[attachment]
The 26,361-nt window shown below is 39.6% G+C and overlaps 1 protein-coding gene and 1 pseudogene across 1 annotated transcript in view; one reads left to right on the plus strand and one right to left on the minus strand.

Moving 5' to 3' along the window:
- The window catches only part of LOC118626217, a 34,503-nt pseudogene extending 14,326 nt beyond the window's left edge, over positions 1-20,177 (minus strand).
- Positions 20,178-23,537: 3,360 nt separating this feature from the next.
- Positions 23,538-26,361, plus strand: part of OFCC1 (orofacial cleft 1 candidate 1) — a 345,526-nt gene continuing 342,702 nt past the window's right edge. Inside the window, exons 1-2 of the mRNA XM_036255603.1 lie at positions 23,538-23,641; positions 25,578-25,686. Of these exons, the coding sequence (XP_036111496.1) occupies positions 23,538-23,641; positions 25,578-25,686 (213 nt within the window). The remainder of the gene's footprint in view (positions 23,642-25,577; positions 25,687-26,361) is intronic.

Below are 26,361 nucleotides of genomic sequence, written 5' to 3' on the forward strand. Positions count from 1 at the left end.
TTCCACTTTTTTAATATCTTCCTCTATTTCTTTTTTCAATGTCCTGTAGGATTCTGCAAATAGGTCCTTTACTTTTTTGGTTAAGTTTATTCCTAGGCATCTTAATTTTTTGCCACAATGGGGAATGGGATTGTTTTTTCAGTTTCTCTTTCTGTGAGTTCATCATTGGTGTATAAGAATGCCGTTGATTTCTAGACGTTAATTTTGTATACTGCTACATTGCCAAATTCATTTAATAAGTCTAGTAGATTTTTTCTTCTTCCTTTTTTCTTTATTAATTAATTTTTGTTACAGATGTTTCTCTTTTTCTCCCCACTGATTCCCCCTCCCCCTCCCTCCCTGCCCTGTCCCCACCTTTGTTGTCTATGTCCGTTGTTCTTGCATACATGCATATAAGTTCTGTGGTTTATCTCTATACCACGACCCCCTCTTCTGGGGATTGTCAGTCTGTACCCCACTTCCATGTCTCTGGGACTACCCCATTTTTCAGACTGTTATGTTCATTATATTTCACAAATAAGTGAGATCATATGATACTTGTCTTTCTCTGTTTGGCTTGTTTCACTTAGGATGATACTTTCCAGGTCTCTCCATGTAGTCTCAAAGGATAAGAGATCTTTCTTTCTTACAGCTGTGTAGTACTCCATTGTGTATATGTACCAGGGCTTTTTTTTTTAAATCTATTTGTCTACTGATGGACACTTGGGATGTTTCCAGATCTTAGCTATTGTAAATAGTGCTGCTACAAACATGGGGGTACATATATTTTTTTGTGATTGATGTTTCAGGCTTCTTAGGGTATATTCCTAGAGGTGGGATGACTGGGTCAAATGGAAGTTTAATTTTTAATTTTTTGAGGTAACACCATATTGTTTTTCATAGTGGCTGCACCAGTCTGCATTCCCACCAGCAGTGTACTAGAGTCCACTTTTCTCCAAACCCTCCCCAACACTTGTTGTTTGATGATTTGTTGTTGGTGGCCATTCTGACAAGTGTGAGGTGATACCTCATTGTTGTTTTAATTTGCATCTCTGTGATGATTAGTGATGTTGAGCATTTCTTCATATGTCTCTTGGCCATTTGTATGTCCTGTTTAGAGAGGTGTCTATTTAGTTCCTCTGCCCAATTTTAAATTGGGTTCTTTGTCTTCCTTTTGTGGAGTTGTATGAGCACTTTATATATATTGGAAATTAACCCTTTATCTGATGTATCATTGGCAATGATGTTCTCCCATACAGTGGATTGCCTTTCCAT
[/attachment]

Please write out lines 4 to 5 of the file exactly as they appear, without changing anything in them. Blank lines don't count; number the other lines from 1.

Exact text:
- Positions 20,178-23,537: 3,360 nt separating this feature from the next.
- Positions 23,538-26,361, plus strand: part of OFCC1 (orofacial cleft 1 candidate 1) — a 345,526-nt gene continuing 342,702 nt past the window's right edge. Inside the window, exons 1-2 of the mRNA XM_036255603.1 lie at positions 23,538-23,641; positions 25,578-25,686. Of these exons, the coding sequence (XP_036111496.1) occupies positions 23,538-23,641; positions 25,578-25,686 (213 nt within the window). The remainder of the gene's footprint in view (positions 23,642-25,577; positions 25,687-26,361) is intronic.